May 15, 2018

Amazon "disappointed" with Seattle homelessness tax

A part of Amazon's Seattle headquarters under construction in 2015. Photo: Mark Ralston/AFP/Getty Images

Amazon is "disappointed" by Seattle's decision to impose a per-worker tax on large companies to help pay toward the city’s homelessness and affordable housing crises — with Amazon Vice President Drew Herdener saying that the decision "forces [the company] to question our growth here," per Recode.

“We are disappointed by today’s City Council decision to introduce a tax on jobs. While we have resumed construction planning for [Amazon's Seattle campus expansion] Block 18, we remain very apprehensive about the future created by the council’s hostile approach and rhetoric toward larger businesses, which forces us to question our growth here.”
— Amazon VP Drew Herdener

Go deeper: The nationwide beauty contest to score Amazon's HQ2.

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The polarized pandemic election

A Trump supporter protests Pennsylvania's stay-at-home order, during a May 15 rally outside the Capitol in Harrisburg. Photo: Mark Makela/Getty Images

President Trump is going all-in on pushing for a rapid, robust return to normal life, creating a visual, visceral contrast with Joe Biden and other Democrats who are more reticent to rip the masks off.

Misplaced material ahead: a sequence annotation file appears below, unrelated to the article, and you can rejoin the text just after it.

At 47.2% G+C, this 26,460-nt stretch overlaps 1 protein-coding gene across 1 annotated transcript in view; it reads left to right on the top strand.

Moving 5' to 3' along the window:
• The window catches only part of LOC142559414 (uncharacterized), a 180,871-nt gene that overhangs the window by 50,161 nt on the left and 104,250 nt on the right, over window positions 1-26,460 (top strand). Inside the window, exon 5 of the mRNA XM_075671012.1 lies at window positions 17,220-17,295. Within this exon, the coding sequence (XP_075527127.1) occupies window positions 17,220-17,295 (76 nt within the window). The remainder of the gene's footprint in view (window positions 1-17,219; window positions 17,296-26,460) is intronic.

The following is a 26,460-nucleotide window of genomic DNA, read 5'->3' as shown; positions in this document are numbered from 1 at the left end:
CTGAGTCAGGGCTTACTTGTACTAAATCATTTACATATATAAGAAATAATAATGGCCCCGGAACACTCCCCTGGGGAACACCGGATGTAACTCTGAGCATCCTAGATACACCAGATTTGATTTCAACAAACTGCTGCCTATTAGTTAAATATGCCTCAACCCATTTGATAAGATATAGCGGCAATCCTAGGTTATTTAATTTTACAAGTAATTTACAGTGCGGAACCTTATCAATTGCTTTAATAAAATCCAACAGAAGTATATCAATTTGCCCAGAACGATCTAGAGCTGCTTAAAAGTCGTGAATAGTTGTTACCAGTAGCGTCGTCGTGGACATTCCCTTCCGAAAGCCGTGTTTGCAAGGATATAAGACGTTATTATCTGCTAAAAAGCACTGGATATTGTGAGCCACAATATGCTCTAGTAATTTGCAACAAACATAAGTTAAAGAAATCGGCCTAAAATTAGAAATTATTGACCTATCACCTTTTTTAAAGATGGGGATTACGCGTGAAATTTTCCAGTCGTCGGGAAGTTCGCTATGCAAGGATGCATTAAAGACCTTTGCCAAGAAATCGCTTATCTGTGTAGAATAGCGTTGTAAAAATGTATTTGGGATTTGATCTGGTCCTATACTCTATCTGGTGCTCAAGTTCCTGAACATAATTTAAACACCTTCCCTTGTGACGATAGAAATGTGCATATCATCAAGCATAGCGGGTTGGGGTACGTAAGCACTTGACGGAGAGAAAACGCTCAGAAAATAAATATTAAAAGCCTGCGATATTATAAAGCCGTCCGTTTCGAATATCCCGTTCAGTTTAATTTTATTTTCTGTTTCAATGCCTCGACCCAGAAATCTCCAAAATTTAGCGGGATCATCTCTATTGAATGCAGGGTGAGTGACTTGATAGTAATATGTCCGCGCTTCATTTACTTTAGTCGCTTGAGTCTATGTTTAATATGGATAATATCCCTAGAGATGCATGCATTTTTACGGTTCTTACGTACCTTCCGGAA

The state of play: Business friends have been urging Trump from the beginning to keep the lockdowns short. He's listening more and more.

Tech's long hot summer of antitrust

Illustration: Aïda Amer/Axios

Google, Facebook and other tech giants face a summer of regulatory grilling as long-running investigations into potential anticompetitive practices likely come to a head.

The big picture: Probes into the power of Big Tech launched by federal and state authorities are turning a year old, and observers expect action in the form of formal lawsuits and potentially damning reports — even as the companies have become a lifeline for Americans during the pandemic lockdown.

Palantir CEO hits Silicon Valley "monoculture," may leave California

Palantir is "getting close" to a decision on whether to move the company out of California, CEO Alex Karp said in an interview for "Axios on HBO."

The state of play: "We haven't picked a place yet, but it's going to be closer to the East Coast than the West Coast. ... If I had to guess, I would guess something like Colorado."